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6 critical measurement mistakes and how to avoid them

3 min read


This guest post is by David Carder, vice president and executive consultant at The Forum Corp. He is an expert in the areas of emerging talent development tools and high-impact development experiences.

The measurement of development efforts often fails because organizational effectiveness teams tend to fall into one of six traps.

  • Lacking alignment with what really matters to critical stakeholders.
  • Building plans that are too elaborate.
  • Defining measurement approaches that can’t be practically executed.
  • Defining tracking mechanisms in areas where the resources to execute on them aren’t bought in or don’t have permission to follow through on the work.
  • Lacking alignment of measurement work with cultural norms and expectations.
  • Missing the mark in terms of measurement-capture tangibles, presentations, or scorecards.

What works: An impact workshop

To mitigate the effects of these traps, we’ve refined our measurement strategy catalyst into a collaborative and visual workshop design. Among the key elements of the workshop create real measurement breakthroughs:

  • Getting the right people in on one conversation: executive sponsors, business leaders, subject-matter experts, core team members, people playing analytics roles, and people representing marketing, finance and strategy functions
  • Using a specific “question logic” for the conversation that moves it through a tested series of steps to create alignment, new thinking, and reality-based plans
  • Relying on skillful facilitation practices including dilemma management, or acknowledging and working through the natural tensions in measurement execution

3 examples of measurement breakthroughs

  • Financial Services Organization. This client company brought a passion for measuring sales-cycle time through its pipeline/selling stages to the workshop. But the workshop brought to light several things not previously considered: lessons learned in other parts of the organization related to cycle-time challenges, variability of cycle time across products, and practical challenges of tracking cycle time in a customer relationship management (CRM) system. Company leaders ultimately chose to eschew measurement of sales-cycle time in favor of focusing on three specific quantitative metrics: precise items on the company’s customer engagement survey, number of new relationships and the pace at which they progress, and revenue-per-relationship growth over time. Not only could these metrics be linked to sales organization development efforts, but perhaps more importantly, senior stakeholders could believe in, support and reward for them.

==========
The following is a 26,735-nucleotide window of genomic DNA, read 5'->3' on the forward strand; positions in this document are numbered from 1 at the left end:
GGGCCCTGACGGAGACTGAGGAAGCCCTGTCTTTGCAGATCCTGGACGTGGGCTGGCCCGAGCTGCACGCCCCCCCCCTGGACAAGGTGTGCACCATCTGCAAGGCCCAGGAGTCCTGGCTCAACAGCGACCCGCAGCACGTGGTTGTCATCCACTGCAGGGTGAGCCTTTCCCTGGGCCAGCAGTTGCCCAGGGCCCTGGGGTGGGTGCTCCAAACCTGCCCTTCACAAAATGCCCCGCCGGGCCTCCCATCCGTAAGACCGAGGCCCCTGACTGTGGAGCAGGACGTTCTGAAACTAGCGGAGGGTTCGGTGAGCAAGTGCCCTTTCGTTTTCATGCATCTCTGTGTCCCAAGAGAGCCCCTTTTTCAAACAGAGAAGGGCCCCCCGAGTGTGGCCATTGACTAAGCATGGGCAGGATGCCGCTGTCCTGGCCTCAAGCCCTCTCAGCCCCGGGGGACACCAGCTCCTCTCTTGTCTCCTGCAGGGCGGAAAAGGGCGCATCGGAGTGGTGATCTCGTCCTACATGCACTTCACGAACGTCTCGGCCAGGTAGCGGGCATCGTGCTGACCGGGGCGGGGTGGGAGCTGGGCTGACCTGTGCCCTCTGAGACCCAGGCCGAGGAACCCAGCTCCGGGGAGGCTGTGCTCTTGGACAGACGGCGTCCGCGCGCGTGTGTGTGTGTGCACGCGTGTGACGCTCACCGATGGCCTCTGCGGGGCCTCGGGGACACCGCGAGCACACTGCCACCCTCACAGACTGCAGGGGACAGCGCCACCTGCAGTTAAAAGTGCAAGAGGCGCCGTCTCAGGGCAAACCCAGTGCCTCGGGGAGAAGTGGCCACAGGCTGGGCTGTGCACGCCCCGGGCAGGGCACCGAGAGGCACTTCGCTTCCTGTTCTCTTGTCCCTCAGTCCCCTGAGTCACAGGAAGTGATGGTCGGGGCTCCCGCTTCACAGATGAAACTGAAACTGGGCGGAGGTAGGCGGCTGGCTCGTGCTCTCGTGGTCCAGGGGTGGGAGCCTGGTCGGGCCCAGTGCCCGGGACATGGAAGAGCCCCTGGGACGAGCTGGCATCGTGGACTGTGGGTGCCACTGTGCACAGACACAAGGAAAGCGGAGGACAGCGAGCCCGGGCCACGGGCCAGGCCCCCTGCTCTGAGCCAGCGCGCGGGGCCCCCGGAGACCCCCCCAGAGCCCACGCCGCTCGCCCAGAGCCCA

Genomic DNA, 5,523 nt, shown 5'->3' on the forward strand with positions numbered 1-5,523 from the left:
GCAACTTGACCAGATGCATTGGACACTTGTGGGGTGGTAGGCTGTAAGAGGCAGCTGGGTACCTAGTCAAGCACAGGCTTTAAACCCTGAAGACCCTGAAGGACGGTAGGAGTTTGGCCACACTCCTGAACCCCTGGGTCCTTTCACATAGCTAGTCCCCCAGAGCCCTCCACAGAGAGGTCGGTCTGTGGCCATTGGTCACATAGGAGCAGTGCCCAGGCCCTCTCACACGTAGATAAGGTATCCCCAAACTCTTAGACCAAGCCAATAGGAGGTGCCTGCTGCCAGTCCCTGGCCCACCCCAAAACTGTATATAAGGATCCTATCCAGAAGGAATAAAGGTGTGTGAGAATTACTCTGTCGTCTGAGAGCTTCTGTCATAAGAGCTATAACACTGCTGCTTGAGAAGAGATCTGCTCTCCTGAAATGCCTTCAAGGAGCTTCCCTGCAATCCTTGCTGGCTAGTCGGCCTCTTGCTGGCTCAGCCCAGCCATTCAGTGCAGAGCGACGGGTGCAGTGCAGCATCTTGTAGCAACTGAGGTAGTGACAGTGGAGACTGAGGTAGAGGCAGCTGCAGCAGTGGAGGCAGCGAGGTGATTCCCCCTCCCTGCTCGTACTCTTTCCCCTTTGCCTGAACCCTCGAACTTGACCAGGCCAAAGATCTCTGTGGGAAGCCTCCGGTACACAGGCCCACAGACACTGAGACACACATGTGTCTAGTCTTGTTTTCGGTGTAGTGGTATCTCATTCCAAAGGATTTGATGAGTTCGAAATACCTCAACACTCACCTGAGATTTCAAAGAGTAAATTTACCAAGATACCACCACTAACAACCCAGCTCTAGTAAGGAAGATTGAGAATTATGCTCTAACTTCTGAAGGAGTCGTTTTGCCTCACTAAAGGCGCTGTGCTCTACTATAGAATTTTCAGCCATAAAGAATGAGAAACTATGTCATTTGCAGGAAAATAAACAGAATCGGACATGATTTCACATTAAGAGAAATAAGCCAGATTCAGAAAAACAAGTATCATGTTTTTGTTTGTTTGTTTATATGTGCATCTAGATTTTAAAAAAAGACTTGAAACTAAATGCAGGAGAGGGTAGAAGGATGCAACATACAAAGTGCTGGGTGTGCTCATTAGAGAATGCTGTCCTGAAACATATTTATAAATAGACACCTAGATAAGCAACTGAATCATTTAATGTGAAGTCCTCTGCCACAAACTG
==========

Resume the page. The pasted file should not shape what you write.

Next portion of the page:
• Global Insurance Organization. This client company equipped its sales organization to execute a dramatically new selling approach and process. The mix of participants, process and workshop facilitation produced a dramatic simplification of the way sales opportunities are tracked, following the new selling approach. Complex infrastructure and centrally administered plans were replaced by simply trusting the day-to-day coding done by individuals, supported by a focused communication plan.
  • Financial Services Organization. This client company’s team members realized that to be credible with key stakeholders and organizational culture, they needed tangible evidence of how specific behaviors impacted customer and financial measures. Examples of these behaviors included accessing senior-level customers and executing core team strategic relationship planning meetings. As a result of this realization, the team created a customized behavioral survey that quantified demonstration of behaviors and captured a wide range of vivid success stories. These behavior metrics and stories provided the color and nuance needed to support larger metrics tracked over time.

In all three of these examples, the client company achieved breakthrough thinking about measurement work to pursue. If you are spinning your wheels trying to get buy-in to and resources for your initiatives, or recognition of the results your development initiatives are adding to your business, these techniques can help you get immediate traction.